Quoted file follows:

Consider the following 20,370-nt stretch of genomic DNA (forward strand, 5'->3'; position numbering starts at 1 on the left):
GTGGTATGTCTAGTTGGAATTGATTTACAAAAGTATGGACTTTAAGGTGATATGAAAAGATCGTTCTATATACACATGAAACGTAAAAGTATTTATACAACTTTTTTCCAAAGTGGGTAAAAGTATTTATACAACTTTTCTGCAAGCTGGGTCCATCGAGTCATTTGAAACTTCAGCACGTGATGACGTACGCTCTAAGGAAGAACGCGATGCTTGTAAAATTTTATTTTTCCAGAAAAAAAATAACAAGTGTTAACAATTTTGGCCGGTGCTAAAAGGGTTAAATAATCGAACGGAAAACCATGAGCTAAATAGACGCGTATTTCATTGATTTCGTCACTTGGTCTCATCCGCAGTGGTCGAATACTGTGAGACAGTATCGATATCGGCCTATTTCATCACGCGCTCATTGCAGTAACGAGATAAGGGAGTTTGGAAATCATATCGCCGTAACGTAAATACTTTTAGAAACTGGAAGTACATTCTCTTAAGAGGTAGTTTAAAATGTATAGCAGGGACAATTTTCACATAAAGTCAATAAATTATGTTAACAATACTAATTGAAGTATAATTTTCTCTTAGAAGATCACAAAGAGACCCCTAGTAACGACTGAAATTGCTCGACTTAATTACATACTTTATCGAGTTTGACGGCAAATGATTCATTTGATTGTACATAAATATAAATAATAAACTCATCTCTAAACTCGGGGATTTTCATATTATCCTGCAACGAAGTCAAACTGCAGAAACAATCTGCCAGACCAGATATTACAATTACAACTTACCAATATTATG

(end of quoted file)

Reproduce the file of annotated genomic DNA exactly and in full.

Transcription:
Consider the following 20,370-nt stretch of genomic DNA (forward strand, 5'->3'; position numbering starts at 1 on the left):
GTGGTATGTCTAGTTGGAATTGATTTACAAAAGTATGGACTTTAAGGTGATATGAAAAGATCGTTCTATATACACATGAAACGTAAAAGTATTTATACAACTTTTTTCCAAAGTGGGTAAAAGTATTTATACAACTTTTCTGCAAGCTGGGTCCATCGAGTCATTTGAAACTTCAGCACGTGATGACGTACGCTCTAAGGAAGAACGCGATGCTTGTAAAATTTTATTTTTCCAGAAAAAAAATAACAAGTGTTAACAATTTTGGCCGGTGCTAAAAGGGTTAAATAATCGAACGGAAAACCATGAGCTAAATAGACGCGTATTTCATTGATTTCGTCACTTGGTCTCATCCGCAGTGGTCGAATACTGTGAGACAGTATCGATATCGGCCTATTTCATCACGCGCTCATTGCAGTAACGAGATAAGGGAGTTTGGAAATCATATCGCCGTAACGTAAATACTTTTAGAAACTGGAAGTACATTCTCTTAAGAGGTAGTTTAAAATGTATAGCAGGGACAATTTTCACATAAAGTCAATAAATTATGTTAACAATACTAATTGAAGTATAATTTTCTCTTAGAAGATCACAAAGAGACCCCTAGTAACGACTGAAATTGCTCGACTTAATTACATACTTTATCGAGTTTGACGGCAAATGATTCATTTGATTGTACATAAATATAAATAATAAACTCATCTCTAAACTCGGGGATTTTCATATTATCCTGCAACGAAGTCAAACTGCAGAAACAATCTGCCAGACCAGATATTACAATTACAACTTACCAATATTATG